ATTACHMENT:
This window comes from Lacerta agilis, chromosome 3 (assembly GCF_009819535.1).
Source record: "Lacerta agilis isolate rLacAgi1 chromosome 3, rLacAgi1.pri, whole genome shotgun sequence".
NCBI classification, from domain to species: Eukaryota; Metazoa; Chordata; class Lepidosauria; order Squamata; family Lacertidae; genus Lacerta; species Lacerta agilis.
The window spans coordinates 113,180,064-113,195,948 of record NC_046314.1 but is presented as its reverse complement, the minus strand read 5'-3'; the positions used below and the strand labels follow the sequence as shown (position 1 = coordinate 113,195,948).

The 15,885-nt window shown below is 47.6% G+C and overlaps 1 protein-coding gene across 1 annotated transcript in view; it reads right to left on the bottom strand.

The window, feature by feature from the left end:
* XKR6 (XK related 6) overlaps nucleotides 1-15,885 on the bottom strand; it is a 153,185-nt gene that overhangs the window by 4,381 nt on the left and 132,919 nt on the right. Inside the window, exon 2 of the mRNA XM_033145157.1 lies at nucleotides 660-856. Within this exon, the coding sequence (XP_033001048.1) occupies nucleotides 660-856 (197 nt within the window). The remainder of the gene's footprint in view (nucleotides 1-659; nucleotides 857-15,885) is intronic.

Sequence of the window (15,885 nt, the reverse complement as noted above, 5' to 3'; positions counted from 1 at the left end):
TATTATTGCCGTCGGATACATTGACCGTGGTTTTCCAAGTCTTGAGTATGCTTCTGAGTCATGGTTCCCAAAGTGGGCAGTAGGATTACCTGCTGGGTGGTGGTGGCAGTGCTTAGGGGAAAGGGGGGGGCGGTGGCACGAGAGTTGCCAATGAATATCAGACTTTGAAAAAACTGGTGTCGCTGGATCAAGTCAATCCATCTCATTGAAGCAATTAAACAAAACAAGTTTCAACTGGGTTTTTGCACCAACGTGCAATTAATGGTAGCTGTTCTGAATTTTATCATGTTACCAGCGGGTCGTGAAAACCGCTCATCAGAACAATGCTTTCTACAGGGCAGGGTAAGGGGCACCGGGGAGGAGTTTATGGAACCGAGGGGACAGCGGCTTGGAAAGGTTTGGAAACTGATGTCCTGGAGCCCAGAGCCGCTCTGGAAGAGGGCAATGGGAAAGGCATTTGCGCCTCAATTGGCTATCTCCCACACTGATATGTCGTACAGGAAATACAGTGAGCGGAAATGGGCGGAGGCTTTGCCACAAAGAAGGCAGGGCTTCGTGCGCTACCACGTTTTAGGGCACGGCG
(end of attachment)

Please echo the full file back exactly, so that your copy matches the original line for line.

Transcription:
This window comes from Lacerta agilis, chromosome 3 (assembly GCF_009819535.1).
Source record: "Lacerta agilis isolate rLacAgi1 chromosome 3, rLacAgi1.pri, whole genome shotgun sequence".
NCBI classification, from domain to species: Eukaryota; Metazoa; Chordata; class Lepidosauria; order Squamata; family Lacertidae; genus Lacerta; species Lacerta agilis.
The window spans coordinates 113,180,064-113,195,948 of record NC_046314.1 but is presented as its reverse complement, the minus strand read 5'-3'; the positions used below and the strand labels follow the sequence as shown (position 1 = coordinate 113,195,948).

The 15,885-nt window shown below is 47.6% G+C and overlaps 1 protein-coding gene across 1 annotated transcript in view; it reads right to left on the bottom strand.

The window, feature by feature from the left end:
* XKR6 (XK related 6) overlaps nucleotides 1-15,885 on the bottom strand; it is a 153,185-nt gene that overhangs the window by 4,381 nt on the left and 132,919 nt on the right. Inside the window, exon 2 of the mRNA XM_033145157.1 lies at nucleotides 660-856. Within this exon, the coding sequence (XP_033001048.1) occupies nucleotides 660-856 (197 nt within the window). The remainder of the gene's footprint in view (nucleotides 1-659; nucleotides 857-15,885) is intronic.

Sequence of the window (15,885 nt, the reverse complement as noted above, 5' to 3'; positions counted from 1 at the left end):
TATTATTGCCGTCGGATACATTGACCGTGGTTTTCCAAGTCTTGAGTATGCTTCTGAGTCATGGTTCCCAAAGTGGGCAGTAGGATTACCTGCTGGGTGGTGGTGGCAGTGCTTAGGGGAAAGGGGGGGGCGGTGGCACGAGAGTTGCCAATGAATATCAGACTTTGAAAAAACTGGTGTCGCTGGATCAAGTCAATCCATCTCATTGAAGCAATTAAACAAAACAAGTTTCAACTGGGTTTTTGCACCAACGTGCAATTAATGGTAGCTGTTCTGAATTTTATCATGTTACCAGCGGGTCGTGAAAACCGCTCATCAGAACAATGCTTTCTACAGGGCAGGGTAAGGGGCACCGGGGAGGAGTTTATGGAACCGAGGGGACAGCGGCTTGGAAAGGTTTGGAAACTGATGTCCTGGAGCCCAGAGCCGCTCTGGAAGAGGGCAATGGGAAAGGCATTTGCGCCTCAATTGGCTATCTCCCACACTGATATGTCGTACAGGAAATACAGTGAGCGGAAATGGGCGGAGGCTTTGCCACAAAGAAGGCAGGGCTTCGTGCGCTACCACGTTTTAGGGCACGGCG